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Species Colocasia flavicornis - Yellowhorn - Hodges#9184

moth - Colocasia flavicornis Noctuid 87 - Colocasia flavicornis Yellowhorn - Hodges#9184 - Colocasia flavicornis - male Colocasia flavicornis  - Colocasia flavicornis Yellowhorn - Hodges #9184 (Colocasia flavicornis) - Colocasia flavicornis Yellowhorn - Hodges#9184 - Colocasia flavicornis Moth to porch light  - Colocasia flavicornis - male Colocasia - Colocasia flavicornis
Show images of: caterpillars · adults · both
Classification
Kingdom Animalia (Animals)
Phylum Arthropoda (Arthropods)
Subphylum Hexapoda (Hexapods)
Class Insecta (Insects)
Order Lepidoptera (Butterflies and Moths)
Superfamily Noctuoidea (Owlet Moths and kin)
Family Noctuidae (Owlet Moths)
Subfamily Pantheinae
Genus Colocasia
Species flavicornis (Yellowhorn - Hodges#9184)
Hodges Number
9184
Synonyms and other taxonomic changes
Colocasia flavicornis (Smith, 1884)
Demas flavicornis Smith, 1884
Synonyms
Demas electa Smith, 1911
Demas infanta Smith, 1911
Phylogenetic sequence # 931400
Numbers
Lafontaine & Schmidt (2010) listed two species of the genus Colocasia in America north of Mexico. (1)
Size
Hampson (1913) listed a wingspan of 42 mm.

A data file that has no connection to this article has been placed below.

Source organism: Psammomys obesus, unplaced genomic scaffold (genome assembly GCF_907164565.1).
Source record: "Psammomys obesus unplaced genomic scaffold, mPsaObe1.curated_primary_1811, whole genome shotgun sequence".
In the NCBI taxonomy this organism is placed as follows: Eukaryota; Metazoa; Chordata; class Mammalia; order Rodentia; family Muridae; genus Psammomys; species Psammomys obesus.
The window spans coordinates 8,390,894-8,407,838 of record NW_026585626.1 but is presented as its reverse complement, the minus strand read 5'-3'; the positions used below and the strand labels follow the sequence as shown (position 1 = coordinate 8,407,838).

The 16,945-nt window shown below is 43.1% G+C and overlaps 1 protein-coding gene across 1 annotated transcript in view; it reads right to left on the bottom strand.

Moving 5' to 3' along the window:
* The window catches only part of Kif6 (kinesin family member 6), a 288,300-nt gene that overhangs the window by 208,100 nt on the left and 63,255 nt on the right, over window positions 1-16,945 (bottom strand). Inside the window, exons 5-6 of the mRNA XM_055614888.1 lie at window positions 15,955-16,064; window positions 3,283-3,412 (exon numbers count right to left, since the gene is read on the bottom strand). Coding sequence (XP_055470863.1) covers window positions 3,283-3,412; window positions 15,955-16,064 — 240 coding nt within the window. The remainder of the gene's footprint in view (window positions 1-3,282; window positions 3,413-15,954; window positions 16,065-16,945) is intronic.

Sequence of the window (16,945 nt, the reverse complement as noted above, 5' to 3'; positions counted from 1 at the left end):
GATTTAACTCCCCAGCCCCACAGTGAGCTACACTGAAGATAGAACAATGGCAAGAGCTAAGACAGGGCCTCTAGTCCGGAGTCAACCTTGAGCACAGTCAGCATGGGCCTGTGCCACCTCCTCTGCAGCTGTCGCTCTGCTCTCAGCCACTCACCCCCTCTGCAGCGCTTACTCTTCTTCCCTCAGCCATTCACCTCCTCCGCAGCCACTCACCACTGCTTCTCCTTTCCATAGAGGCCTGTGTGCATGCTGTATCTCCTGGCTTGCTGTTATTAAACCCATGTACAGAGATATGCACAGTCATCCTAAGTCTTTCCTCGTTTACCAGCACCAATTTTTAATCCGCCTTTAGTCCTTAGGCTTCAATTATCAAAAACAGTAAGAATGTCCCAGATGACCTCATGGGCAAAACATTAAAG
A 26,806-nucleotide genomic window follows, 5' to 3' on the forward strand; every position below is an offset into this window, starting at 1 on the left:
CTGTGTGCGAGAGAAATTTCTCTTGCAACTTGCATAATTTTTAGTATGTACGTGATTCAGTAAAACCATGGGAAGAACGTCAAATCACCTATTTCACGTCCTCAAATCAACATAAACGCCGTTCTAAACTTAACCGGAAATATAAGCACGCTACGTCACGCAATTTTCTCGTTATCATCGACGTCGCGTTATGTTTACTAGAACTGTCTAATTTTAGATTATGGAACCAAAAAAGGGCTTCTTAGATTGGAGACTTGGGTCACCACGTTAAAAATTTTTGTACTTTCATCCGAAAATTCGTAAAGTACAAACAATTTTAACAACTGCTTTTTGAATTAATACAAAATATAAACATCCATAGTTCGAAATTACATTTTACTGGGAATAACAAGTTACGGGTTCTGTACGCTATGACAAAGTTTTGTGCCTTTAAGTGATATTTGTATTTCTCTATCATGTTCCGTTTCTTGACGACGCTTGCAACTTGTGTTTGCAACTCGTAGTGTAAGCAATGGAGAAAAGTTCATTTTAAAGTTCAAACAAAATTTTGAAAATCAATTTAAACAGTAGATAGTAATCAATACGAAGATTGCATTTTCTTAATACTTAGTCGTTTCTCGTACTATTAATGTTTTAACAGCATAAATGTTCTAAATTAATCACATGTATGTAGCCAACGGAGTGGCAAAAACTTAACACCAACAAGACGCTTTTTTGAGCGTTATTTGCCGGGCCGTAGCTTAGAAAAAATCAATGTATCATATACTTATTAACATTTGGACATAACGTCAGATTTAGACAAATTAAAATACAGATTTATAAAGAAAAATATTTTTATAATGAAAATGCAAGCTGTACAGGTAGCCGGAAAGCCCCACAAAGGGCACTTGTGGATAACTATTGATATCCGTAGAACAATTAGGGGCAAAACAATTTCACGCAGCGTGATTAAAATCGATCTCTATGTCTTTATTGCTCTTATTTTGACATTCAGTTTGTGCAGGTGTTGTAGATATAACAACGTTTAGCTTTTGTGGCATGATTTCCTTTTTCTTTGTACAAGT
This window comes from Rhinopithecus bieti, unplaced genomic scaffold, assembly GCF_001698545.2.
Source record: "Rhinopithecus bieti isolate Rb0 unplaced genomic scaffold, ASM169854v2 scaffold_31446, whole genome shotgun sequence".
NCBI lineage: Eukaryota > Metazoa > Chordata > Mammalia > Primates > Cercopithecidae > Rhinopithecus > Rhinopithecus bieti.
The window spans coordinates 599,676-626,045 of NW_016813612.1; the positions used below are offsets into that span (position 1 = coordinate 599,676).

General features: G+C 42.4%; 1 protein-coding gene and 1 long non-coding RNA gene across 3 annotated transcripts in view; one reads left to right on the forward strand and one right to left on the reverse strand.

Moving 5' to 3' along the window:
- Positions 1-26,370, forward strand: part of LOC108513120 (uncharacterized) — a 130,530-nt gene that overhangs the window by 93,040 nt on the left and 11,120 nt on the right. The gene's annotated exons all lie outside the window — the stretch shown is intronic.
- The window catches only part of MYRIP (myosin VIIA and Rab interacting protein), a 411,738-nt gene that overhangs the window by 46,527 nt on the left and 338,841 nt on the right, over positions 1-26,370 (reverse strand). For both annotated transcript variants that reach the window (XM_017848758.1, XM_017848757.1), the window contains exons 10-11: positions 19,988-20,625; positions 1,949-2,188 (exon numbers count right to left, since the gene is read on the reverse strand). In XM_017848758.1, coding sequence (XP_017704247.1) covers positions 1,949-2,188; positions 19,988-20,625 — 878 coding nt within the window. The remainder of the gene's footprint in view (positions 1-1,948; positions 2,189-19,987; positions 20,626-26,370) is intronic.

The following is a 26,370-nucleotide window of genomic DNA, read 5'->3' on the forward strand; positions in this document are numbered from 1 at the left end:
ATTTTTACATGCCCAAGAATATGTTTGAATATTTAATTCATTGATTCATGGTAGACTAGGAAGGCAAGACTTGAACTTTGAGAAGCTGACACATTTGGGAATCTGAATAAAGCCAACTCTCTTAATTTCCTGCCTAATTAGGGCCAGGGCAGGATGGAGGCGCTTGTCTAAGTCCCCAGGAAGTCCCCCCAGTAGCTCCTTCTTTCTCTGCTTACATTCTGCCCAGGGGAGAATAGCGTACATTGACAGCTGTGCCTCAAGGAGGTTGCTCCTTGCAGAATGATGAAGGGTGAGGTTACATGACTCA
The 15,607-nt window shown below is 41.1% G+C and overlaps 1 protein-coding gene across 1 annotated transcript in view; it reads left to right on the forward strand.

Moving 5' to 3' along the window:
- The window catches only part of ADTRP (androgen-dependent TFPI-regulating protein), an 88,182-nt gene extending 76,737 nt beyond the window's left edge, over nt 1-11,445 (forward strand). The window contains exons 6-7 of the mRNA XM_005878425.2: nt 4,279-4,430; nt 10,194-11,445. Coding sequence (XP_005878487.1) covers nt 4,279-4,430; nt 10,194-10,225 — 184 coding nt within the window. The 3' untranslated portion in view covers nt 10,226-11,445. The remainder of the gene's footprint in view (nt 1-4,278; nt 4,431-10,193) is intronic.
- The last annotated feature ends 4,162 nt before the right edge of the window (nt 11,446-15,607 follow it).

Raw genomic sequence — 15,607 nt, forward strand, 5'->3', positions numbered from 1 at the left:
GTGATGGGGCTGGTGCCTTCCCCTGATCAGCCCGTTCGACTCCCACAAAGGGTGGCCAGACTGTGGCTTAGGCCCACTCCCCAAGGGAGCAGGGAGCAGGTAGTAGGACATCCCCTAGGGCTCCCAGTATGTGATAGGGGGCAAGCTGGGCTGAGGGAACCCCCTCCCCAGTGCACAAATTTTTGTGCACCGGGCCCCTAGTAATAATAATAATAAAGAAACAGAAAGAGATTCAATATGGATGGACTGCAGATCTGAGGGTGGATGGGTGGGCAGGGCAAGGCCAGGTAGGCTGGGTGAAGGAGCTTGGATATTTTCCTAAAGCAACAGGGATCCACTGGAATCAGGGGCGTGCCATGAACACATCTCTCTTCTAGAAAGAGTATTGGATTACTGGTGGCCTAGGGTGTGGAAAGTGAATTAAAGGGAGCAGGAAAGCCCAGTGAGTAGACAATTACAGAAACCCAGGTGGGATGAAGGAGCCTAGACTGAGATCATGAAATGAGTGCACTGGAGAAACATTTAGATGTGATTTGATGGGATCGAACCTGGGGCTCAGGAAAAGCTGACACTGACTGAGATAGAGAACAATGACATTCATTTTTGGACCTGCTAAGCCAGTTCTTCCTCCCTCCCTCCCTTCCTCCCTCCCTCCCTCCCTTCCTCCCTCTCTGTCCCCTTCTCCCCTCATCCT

Wagner (2010) reported the larvae mature to 35 mm. (2)
Identification
Colocasia flavicornis can be distinguished from C. propinquilinea by the dark coloration in the median area of the forewing. In flavicornis, with wings folded in resting position, a bar can be noticed joining the am and pm lines across the median area. This is absent in propinquilinea. Also, the median area of propinquilinea remains relatively constant in color/shade all the way to the costa, whereas in flavicornis the median area becomes much lighter in color/shade about halfway to the costa, just before where the orbicular spot is located.
Crumb (1956) described the larva. (3)
Range
North America, east of the Rockies. (4)
Holotype from New Jersey, in USNM. (5)
Habitat
Deciduous woodlands.
Season
The main flight period appears to be March to September. (6)
Food
The larvae feed on a variety of deciduous trees including beech, oak, maple and elm.
Crumb (1956) reported Carya ovata (hickory). (3)
Life Cycle
Wagner (2010) reported at least two generations with mature caterpillars from May to October. (2)
Print References
Hampson, G.F., 1913. Catalogue of Lepidoptera Phalaenae in the British Museum. British Museum, London. 13. p. 362, plate 234, fig. 3.
Smith, J.B., 1884. New species of Noctuidae. Bulletin of the Brooklyn Entomological Society, 7. p. 3.